By the way, do you think migrating to Python 3 would make sense for now or are there any reasons to hold on this process?
Personally I don't see really "next big things" in Python 3...
I personally dislike Python 3 a bit because of it's handling of bytes/strings issue. Although Go has behaviour vaguely similar to Py3 and I had no problems with it, in this case Go is more restrictive (it handles only UTF-8 and nothing else) and a bit more explicit (static typing and all that stuff).
Andrey, do you think Python as language is perfect and finished and you don't want any improvement?
Personally I like changes coming with every Python release.
PyPy is great project and interesting experiment (which now compatible with python 2.7 only btw).
Who uses PyPy in production? Do you know that man?
Andrew, no, I don't think Python is perfect and finished and I really am not satisfied about changes in Python — these are not that radical improvements I would like to see, examples:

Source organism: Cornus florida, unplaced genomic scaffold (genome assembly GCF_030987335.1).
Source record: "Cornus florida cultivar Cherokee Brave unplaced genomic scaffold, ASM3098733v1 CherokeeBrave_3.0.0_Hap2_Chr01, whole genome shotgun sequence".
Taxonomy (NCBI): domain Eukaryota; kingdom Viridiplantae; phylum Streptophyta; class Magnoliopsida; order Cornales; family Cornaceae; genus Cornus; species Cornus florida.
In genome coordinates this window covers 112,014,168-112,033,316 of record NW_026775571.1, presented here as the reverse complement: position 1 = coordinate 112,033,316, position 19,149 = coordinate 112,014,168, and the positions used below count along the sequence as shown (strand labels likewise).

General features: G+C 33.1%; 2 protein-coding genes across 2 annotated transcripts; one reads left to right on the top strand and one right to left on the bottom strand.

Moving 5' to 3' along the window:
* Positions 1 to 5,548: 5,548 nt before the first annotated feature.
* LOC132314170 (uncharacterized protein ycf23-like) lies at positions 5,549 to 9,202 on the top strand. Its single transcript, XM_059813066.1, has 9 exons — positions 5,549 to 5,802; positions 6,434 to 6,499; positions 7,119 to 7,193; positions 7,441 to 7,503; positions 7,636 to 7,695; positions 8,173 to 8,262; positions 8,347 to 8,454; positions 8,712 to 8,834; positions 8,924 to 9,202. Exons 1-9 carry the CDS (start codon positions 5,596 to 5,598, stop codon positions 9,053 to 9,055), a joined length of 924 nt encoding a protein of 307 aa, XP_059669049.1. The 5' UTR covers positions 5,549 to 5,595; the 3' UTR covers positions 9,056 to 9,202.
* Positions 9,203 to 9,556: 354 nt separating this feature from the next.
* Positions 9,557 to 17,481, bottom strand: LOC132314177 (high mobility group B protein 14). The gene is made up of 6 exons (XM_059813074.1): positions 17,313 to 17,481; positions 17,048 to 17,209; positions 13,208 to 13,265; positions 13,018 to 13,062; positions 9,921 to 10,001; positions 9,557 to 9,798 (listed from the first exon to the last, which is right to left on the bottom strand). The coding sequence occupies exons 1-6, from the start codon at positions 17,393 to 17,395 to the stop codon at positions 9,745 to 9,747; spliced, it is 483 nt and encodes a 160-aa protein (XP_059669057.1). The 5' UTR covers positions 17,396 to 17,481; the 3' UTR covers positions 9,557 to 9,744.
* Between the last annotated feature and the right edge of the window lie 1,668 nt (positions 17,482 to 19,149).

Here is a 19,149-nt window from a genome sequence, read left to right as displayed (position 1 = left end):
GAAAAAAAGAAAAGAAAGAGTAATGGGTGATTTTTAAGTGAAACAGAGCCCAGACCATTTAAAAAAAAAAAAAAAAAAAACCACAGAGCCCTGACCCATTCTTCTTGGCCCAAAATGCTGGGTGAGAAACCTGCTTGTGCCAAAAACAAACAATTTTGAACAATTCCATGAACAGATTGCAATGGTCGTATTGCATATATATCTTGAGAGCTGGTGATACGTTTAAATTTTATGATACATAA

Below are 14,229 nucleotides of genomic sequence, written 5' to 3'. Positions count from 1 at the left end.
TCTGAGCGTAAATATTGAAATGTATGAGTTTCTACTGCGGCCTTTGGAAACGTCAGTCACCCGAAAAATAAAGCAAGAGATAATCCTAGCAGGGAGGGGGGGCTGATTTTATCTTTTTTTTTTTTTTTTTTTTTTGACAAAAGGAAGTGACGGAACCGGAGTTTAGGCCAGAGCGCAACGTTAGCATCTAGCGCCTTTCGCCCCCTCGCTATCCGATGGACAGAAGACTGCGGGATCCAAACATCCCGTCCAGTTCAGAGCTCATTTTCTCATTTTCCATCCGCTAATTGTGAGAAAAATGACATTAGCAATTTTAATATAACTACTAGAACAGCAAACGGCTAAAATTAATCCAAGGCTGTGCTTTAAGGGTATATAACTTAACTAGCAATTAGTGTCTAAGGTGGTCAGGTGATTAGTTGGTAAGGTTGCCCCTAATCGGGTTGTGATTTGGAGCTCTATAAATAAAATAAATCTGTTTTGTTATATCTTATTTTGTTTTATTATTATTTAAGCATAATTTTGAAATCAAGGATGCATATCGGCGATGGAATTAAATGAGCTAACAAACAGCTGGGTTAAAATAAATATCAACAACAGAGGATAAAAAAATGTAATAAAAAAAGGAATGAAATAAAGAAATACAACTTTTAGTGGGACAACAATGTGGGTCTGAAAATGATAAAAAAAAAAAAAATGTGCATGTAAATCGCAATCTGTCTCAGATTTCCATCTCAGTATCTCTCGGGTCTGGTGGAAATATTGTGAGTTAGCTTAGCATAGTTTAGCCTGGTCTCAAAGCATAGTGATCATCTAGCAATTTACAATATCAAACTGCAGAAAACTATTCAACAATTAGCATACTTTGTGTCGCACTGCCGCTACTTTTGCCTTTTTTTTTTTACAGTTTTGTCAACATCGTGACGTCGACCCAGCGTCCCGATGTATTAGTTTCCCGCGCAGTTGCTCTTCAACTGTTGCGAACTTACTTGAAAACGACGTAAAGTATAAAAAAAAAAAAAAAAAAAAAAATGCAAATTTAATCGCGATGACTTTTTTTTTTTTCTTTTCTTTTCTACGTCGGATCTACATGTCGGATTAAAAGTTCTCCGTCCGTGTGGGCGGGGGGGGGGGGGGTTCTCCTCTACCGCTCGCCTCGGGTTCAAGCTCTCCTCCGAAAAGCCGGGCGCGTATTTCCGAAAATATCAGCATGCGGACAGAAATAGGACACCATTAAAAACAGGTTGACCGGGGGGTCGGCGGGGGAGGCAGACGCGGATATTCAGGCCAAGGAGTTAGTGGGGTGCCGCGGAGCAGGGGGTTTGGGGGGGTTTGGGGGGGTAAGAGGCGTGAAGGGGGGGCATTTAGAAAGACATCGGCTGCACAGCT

- introduction of coroutines instead of abusing generators (remember "yield from" is being accepted now?)
- replaceable threading (think of using coroutines instead of OS-level threads)
- replaceable socket/signal/time APIs in stdlib (think of using epoll/kqueue under the hood)
- the absence of "compile-time" metaprogramming with mutable grammar (think of how MetaLua works)
Well, instead of these we have a bunch of "so-so" improvements and backward incompatibility — not nice...
Replaceable thread/socket/signal etc looks like monkeypatch in standard library itself for now.
Jim Fulton promised to make PEP for event loop, let's look on state after that.
About adding new grammars to language: python-dev discussed it periodically. The main objection for last time IIRC was over-complicating of debugging.
Well, it can be called as syntactic macros.
I see related activity in python-dev.
Maybe sometimes it will be included in CPython in some form.
It can be very interesting, but a lot of work should be done before.
Keep in mind debugging, profiling and support for PyPy, Jython, IronPython etc. Good news: all of these has the same AST as CPython, at least developers confirmed passing tests for ast module and their _ast implementations follow CPython as close as possible.
Thanks for your feedback! Team Branch